In an unprecedented step, during his Bali trip last month, the prime minister himself announced that all designated airlines in the asean region would be allowed to operate daily services to the four metros and 18 other tourist destinations in India all round the year. That too without any quid-pro-quo landing rights for Indian Airlines and Air-India. This should see an increase in the number of flights being operated by Thai Air and Malaysian Airlines.In addition, private Indian carriers have also been allowed to start flights to Sri Lanka. "Today, there is a synergy between aviation and tourism. When you allow a carrier to fly out of a new city, they always promote that destination because their business depends on it," says Kant.

Rudy adds that the Sri Lanka initiative was also a way to help domestic airlines increase load factor. Domestic carriers normally operate at a load factor of about 55 per cent (the break-even figure is 65 per cent). Flying to new destinations would help reduce unutilised capacities for them. "We hope there will be a multiplier effect. Frankly, everybody wants tourism for their own country and we expect these carriers to market their nation and fly tourists into the country as well," explains Rudy. The fact is that while about 4.5 million tourists go out of India every year, only some 2.5 million come in. The minister would like to ensure that the latter figure goes up.

The only people who are peeved, especially by the open-sky policy, are officials at the state-owned carriers, Indian Airlines and Air-India. They argue that there is no direct link between such a policy and tourism. "If giving away seats is good for tourism, then how come tourist inflow increased just marginally in the last four years, even as air capacity doubled?" asks one of them. There are few buyers for this logic though, the minister himself making it clear that public sector interest is not necessarily the same as public interest. The popular refrain within the travel trade is that by resisting an open-sky policy all this while, the government was not helping India, just Air-India.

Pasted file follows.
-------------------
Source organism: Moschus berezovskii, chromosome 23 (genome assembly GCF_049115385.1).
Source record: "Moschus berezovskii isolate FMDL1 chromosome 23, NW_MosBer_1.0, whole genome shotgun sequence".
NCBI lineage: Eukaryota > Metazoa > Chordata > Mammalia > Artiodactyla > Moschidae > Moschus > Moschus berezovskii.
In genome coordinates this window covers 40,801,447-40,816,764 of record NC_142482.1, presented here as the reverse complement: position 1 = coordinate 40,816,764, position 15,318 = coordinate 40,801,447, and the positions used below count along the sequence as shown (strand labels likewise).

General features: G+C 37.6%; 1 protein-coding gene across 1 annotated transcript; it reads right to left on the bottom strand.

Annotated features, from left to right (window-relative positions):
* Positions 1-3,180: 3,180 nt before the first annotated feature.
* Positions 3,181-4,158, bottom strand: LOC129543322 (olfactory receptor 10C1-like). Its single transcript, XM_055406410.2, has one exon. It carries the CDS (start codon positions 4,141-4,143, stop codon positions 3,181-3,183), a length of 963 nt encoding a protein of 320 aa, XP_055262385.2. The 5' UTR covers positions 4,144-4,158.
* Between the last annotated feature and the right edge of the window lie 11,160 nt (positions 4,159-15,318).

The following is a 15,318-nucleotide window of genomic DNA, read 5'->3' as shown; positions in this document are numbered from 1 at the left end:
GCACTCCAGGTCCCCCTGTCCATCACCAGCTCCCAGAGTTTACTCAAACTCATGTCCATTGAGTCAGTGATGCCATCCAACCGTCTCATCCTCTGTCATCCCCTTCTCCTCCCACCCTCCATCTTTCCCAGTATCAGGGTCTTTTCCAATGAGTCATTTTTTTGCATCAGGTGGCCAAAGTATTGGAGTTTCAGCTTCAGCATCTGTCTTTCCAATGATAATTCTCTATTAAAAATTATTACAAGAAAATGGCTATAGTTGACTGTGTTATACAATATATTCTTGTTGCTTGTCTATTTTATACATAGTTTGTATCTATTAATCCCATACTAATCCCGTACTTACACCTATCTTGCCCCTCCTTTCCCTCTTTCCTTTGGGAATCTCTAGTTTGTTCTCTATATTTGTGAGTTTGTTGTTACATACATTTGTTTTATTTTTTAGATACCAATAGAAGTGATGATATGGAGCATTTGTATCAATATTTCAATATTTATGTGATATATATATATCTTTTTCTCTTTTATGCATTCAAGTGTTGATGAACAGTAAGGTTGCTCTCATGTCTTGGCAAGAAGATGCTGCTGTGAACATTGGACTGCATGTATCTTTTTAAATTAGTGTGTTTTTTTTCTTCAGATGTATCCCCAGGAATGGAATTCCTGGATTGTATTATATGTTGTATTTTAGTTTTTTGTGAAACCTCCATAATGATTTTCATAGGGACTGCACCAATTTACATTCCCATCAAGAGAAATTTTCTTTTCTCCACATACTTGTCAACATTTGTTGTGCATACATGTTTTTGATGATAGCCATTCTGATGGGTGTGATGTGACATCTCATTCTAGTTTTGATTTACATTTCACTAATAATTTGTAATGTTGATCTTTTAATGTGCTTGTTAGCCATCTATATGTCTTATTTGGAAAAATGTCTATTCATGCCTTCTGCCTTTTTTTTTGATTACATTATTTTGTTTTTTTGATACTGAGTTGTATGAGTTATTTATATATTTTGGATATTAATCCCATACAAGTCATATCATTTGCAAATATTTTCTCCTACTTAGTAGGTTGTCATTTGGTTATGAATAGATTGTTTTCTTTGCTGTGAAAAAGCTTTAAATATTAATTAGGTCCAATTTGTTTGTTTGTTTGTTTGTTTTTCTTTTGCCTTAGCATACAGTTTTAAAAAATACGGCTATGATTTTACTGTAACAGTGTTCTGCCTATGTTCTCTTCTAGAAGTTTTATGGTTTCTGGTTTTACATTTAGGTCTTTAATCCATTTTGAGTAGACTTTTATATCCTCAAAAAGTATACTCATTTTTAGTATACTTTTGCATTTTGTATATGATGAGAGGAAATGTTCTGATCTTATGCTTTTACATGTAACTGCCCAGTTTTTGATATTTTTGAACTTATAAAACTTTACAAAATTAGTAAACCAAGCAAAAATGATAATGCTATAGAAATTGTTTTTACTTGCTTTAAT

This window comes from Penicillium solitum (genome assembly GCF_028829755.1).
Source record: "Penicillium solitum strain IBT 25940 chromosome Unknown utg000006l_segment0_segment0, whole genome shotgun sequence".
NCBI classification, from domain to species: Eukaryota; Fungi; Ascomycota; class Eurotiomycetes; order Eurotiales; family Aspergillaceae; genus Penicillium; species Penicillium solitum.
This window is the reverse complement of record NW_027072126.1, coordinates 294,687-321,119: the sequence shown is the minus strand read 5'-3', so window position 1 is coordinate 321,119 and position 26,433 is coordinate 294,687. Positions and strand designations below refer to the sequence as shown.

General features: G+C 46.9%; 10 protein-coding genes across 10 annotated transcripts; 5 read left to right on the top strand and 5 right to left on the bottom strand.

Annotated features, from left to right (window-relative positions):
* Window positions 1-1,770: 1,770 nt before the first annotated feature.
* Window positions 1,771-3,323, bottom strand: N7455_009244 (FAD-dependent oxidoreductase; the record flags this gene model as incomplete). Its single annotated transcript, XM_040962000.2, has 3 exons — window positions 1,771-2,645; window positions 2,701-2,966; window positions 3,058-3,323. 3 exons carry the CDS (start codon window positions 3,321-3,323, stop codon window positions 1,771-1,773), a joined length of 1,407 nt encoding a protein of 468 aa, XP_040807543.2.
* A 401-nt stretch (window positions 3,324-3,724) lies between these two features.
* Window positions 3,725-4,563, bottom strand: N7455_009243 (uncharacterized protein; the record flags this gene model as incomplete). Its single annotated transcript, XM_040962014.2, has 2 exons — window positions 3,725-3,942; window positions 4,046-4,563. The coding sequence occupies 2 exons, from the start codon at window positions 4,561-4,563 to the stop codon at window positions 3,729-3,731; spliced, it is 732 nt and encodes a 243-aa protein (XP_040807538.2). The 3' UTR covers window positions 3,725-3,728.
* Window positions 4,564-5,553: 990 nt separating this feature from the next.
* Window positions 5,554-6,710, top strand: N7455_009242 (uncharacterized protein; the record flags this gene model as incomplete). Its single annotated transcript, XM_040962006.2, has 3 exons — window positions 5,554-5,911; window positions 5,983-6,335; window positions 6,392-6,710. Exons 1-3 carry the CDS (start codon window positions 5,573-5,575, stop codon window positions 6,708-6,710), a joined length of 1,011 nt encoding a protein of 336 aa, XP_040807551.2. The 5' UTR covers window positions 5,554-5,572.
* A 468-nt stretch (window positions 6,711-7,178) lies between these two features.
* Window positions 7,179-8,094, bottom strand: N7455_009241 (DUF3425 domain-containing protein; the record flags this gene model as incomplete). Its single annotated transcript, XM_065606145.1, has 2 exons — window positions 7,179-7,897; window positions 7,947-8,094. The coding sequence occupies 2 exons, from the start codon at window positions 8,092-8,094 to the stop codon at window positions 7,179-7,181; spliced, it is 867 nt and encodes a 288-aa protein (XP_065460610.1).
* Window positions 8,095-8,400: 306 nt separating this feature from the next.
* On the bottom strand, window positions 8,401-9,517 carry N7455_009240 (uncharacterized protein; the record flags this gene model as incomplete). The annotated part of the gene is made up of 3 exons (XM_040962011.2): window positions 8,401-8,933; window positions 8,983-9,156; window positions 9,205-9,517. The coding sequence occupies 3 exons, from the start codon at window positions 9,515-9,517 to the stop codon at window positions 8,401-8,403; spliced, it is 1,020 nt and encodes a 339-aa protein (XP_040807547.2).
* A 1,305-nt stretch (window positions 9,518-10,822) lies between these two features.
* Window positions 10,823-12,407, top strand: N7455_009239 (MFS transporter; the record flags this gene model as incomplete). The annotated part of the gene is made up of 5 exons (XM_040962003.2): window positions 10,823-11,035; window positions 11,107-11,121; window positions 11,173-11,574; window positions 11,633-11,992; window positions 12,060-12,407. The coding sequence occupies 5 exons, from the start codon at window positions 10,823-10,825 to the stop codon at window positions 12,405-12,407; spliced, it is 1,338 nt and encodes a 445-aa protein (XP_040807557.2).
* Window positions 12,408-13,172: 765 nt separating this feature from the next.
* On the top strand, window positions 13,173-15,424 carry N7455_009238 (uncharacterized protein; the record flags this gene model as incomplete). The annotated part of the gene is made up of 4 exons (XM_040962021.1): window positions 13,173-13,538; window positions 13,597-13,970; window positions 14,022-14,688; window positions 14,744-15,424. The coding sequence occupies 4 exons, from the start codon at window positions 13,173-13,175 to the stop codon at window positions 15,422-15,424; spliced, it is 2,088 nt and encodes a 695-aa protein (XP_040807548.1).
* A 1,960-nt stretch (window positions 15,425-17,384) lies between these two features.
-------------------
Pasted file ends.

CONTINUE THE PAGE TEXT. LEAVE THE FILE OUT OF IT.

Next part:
Clearly, the political will is now behind the tourism industry. The campaign on which the tourism ministry spent about $2 million last year is now getting a 50 per cent budget hike to $3 million. At the state level too, there's a lot of activity. For example, Uttaranchal has hired private consultants to prepare a master plan for trekking routes in the state to promote this as a key economic driver. And Tamil Nadu has launched an ad campaign to lure tourists who flock to neighbouring Kerala.

The party is on. Coupled with the smiles and high fives, there is even a sense of high optimism that next year might be even better. PKF's Dave would prefer to dub 2003 as the "recovery year". "It certainly is a rebound. But what we have achieved are only pre-9/11 levels. Real growth is perhaps one year away." Balbir Mayal, vice-president of the Travel Agents Association of India, is also looking forward to a much better year in 2004. Like it or not, the Indian tourism sector is poised to leapfrog into even happier times, the outlook is bright and shining. The only question nagging the industry is: what if something drastic—like a terrorist attack—happens in the near future? Touch wood.